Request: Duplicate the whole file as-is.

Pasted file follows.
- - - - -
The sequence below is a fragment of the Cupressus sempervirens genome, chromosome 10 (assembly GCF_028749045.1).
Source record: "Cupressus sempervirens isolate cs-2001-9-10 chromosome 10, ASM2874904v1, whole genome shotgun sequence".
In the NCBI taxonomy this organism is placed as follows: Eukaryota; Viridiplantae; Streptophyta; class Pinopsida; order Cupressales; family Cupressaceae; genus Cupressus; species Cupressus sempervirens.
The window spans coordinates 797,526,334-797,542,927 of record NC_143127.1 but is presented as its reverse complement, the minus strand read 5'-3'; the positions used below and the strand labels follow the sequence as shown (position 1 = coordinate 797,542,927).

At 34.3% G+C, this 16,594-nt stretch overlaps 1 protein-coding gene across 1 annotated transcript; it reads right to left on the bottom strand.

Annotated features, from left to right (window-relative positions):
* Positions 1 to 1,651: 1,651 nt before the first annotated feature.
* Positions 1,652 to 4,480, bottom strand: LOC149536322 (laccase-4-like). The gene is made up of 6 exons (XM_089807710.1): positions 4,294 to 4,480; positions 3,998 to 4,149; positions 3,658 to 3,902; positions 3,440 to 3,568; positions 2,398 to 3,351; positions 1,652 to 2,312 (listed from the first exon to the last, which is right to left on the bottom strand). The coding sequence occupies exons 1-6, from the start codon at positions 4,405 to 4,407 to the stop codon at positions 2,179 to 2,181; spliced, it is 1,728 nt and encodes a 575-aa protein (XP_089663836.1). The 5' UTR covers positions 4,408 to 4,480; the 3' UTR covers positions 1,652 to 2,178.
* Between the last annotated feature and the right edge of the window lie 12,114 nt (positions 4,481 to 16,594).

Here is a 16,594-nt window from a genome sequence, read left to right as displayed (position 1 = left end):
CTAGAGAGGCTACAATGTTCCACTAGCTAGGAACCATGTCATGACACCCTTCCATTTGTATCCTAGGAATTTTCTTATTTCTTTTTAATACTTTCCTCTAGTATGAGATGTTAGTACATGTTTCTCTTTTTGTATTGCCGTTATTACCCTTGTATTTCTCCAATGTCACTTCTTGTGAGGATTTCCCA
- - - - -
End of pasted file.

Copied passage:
The sequence below is a fragment of the Cupressus sempervirens genome, chromosome 10 (assembly GCF_028749045.1).
Source record: "Cupressus sempervirens isolate cs-2001-9-10 chromosome 10, ASM2874904v1, whole genome shotgun sequence".
In the NCBI taxonomy this organism is placed as follows: Eukaryota; Viridiplantae; Streptophyta; class Pinopsida; order Cupressales; family Cupressaceae; genus Cupressus; species Cupressus sempervirens.
The window spans coordinates 797,526,334-797,542,927 of record NC_143127.1 but is presented as its reverse complement, the minus strand read 5'-3'; the positions used below and the strand labels follow the sequence as shown (position 1 = coordinate 797,542,927).

At 34.3% G+C, this 16,594-nt stretch overlaps 1 protein-coding gene across 1 annotated transcript; it reads right to left on the bottom strand.

Annotated features, from left to right (window-relative positions):
* Positions 1 to 1,651: 1,651 nt before the first annotated feature.
* Positions 1,652 to 4,480, bottom strand: LOC149536322 (laccase-4-like). The gene is made up of 6 exons (XM_089807710.1): positions 4,294 to 4,480; positions 3,998 to 4,149; positions 3,658 to 3,902; positions 3,440 to 3,568; positions 2,398 to 3,351; positions 1,652 to 2,312 (listed from the first exon to the last, which is right to left on the bottom strand). The coding sequence occupies exons 1-6, from the start codon at positions 4,405 to 4,407 to the stop codon at positions 2,179 to 2,181; spliced, it is 1,728 nt and encodes a 575-aa protein (XP_089663836.1). The 5' UTR covers positions 4,408 to 4,480; the 3' UTR covers positions 1,652 to 2,178.
* Between the last annotated feature and the right edge of the window lie 12,114 nt (positions 4,481 to 16,594).

Here is a 16,594-nt window from a genome sequence, read left to right as displayed (position 1 = left end):
CTAGAGAGGCTACAATGTTCCACTAGCTAGGAACCATGTCATGACACCCTTCCATTTGTATCCTAGGAATTTTCTTATTTCTTTTTAATACTTTCCTCTAGTATGAGATGTTAGTACATGTTTCTCTTTTTGTATTGCCGTTATTACCCTTGTATTTCTCCAATGTCACTTCTTGTGAGGATTTCCCA